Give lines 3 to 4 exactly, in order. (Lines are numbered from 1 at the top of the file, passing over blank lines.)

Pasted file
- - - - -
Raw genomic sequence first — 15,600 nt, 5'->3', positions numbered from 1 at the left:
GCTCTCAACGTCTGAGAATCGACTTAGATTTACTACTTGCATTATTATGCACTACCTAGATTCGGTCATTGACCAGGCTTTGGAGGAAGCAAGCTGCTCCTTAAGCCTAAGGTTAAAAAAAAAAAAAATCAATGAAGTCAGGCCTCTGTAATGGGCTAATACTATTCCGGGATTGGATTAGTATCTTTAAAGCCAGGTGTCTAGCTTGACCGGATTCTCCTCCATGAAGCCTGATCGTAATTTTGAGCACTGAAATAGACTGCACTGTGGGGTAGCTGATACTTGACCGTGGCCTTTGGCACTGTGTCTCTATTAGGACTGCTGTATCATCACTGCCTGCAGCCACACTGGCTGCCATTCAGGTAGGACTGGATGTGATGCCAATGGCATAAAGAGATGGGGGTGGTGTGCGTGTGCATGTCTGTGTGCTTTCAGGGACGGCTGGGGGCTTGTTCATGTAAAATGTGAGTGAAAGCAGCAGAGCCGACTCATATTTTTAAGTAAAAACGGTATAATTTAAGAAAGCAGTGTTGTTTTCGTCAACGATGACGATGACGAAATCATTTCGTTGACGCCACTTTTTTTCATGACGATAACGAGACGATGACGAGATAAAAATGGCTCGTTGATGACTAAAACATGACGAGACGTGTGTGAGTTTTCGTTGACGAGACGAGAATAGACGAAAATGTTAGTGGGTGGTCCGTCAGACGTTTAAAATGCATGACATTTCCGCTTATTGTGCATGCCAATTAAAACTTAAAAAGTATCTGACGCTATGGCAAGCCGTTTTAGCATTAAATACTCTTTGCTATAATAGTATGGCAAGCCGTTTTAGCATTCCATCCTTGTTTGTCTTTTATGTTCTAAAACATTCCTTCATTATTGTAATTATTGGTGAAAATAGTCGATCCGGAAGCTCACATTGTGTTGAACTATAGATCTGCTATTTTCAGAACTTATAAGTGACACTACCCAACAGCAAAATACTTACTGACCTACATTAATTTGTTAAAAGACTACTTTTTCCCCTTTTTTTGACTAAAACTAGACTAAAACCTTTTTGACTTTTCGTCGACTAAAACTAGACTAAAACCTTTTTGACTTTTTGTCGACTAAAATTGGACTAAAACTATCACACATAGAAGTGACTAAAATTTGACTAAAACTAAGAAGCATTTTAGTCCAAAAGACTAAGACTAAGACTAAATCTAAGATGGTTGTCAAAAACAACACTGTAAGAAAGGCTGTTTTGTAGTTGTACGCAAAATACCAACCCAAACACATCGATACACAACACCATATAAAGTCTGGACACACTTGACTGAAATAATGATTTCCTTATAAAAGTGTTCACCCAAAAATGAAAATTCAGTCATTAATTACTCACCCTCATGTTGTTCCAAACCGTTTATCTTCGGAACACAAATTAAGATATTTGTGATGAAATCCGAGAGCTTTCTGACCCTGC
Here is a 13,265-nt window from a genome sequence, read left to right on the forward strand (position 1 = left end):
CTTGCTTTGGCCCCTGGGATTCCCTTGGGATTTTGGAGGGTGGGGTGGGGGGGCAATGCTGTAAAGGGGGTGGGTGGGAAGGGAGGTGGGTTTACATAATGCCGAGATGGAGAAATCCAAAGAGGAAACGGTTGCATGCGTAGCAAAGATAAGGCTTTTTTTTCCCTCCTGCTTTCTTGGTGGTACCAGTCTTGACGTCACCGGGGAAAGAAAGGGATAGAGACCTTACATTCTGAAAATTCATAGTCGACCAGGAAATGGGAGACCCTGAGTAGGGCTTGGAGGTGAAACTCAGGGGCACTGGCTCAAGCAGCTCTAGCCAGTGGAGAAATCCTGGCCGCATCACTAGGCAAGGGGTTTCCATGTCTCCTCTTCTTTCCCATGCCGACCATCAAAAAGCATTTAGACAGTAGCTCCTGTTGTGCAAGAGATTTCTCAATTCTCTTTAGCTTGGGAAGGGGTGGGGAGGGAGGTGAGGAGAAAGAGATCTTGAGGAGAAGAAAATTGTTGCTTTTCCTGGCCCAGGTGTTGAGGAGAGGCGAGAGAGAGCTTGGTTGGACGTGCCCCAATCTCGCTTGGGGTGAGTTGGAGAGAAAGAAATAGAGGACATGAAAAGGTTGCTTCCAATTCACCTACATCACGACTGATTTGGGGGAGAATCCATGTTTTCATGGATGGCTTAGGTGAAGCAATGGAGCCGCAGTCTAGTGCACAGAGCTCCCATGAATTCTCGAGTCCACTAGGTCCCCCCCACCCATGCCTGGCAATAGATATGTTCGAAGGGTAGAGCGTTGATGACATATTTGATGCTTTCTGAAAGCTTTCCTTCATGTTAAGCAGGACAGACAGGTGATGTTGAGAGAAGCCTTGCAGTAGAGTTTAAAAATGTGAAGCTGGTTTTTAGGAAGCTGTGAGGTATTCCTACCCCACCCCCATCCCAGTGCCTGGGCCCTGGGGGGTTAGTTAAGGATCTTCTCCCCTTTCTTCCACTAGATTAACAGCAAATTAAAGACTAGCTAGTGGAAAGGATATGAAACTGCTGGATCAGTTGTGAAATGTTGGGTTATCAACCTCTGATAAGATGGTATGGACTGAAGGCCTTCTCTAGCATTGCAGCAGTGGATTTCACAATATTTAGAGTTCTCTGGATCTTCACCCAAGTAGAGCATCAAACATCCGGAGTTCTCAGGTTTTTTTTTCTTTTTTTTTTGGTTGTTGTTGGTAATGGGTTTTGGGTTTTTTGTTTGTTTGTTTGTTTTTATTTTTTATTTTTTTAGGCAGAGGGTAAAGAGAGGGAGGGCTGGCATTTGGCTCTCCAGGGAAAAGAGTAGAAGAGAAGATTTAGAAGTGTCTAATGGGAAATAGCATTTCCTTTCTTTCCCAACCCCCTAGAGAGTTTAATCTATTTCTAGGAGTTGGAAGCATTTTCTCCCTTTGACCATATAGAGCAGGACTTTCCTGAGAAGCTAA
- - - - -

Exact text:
Here is a 13,265-nt window from a genome sequence, read left to right on the forward strand (position 1 = left end):
CTTGCTTTGGCCCCTGGGATTCCCTTGGGATTTTGGAGGGTGGGGTGGGGGGGCAATGCTGTAAAGGGGGTGGGTGGGAAGGGAGGTGGGTTTACATAATGCCGAGATGGAGAAATCCAAAGAGGAAACGGTTGCATGCGTAGCAAAGATAAGGCTTTTTTTTCCCTCCTGCTTTCTTGGTGGTACCAGTCTTGACGTCACCGGGGAAAGAAAGGGATAGAGACCTTACATTCTGAAAATTCATAGTCGACCAGGAAATGGGAGACCCTGAGTAGGGCTTGGAGGTGAAACTCAGGGGCACTGGCTCAAGCAGCTCTAGCCAGTGGAGAAATCCTGGCCGCATCACTAGGCAAGGGGTTTCCATGTCTCCTCTTCTTTCCCATGCCGACCATCAAAAAGCATTTAGACAGTAGCTCCTGTTGTGCAAGAGATTTCTCAATTCTCTTTAGCTTGGGAAGGGGTGGGGAGGGAGGTGAGGAGAAAGAGATCTTGAGGAGAAGAAAATTGTTGCTTTTCCTGGCCCAGGTGTTGAGGAGAGGCGAGAGAGAGCTTGGTTGGACGTGCCCCAATCTCGCTTGGGGTGAGTTGGAGAGAAAGAAATAGAGGACATGAAAAGGTTGCTTCCAATTCACCTACATCACGACTGATTTGGGGGAGAATCCATGTTTTCATGGATGGCTTAGGTGAAGCAATGGAGCCGCAGTCTAGTGCACAGAGCTCCCATGAATTCTCGAGTCCACTAGGTCCCCCCCACCCATGCCTGGCAATAGATATGTTCGAAGGGTAGAGCGTTGATGACATATTTGATGCTTTCTGAAAGCTTTCCTTCATGTTAAGCAGGACAGACAGGTGATGTTGAGAGAAGCCTTGCAGTAGAGTTTAAAAATGTGAAGCTGGTTTTTAGGAAGCTGTGAGGTATTCCTACCCCACCCCCATCCCAGTGCCTGGGCCCTGGGGGGTTAGTTAAGGATCTTCTCCCCTTTCTTCCACTAGATTAACAGCAAATTAAAGACTAGCTAGTGGAAAGGATATGAAACTGCTGGATCAGTTGTGAAATGTTGGGTTATCAACCTCTGATAAGATGGTATGGACTGAAGGCCTTCTCTAGCATTGCAGCAGTGGATTTCACAATATTTAGAGTTCTCTGGATCTTCACCCAAGTAGAGCATCAAACATCCGGAGTTCTCAGGTTTTTTTTTCTTTTTTTTTTGGTTGTTGTTGGTAATGGGTTTTGGGTTTTTTGTTTGTTTGTTTGTTTTTATTTTTTATTTTTTTAGGCAGAGGGTAAAGAGAGGGAGGGCTGGCATTTGGCTCTCCAGGGAAAAGAGTAGAAGAGAAGATTTAGAAGTGTCTAATGGGAAATAGCATTTCCTTTCTTTCCCAACCCCCTAGAGAGTTTAATCTATTTCTAGGAGTTGGAAGCATTTTCTCCCTTTGACCATATAGAGCAGGACTTTCCTGAGAAGCTAA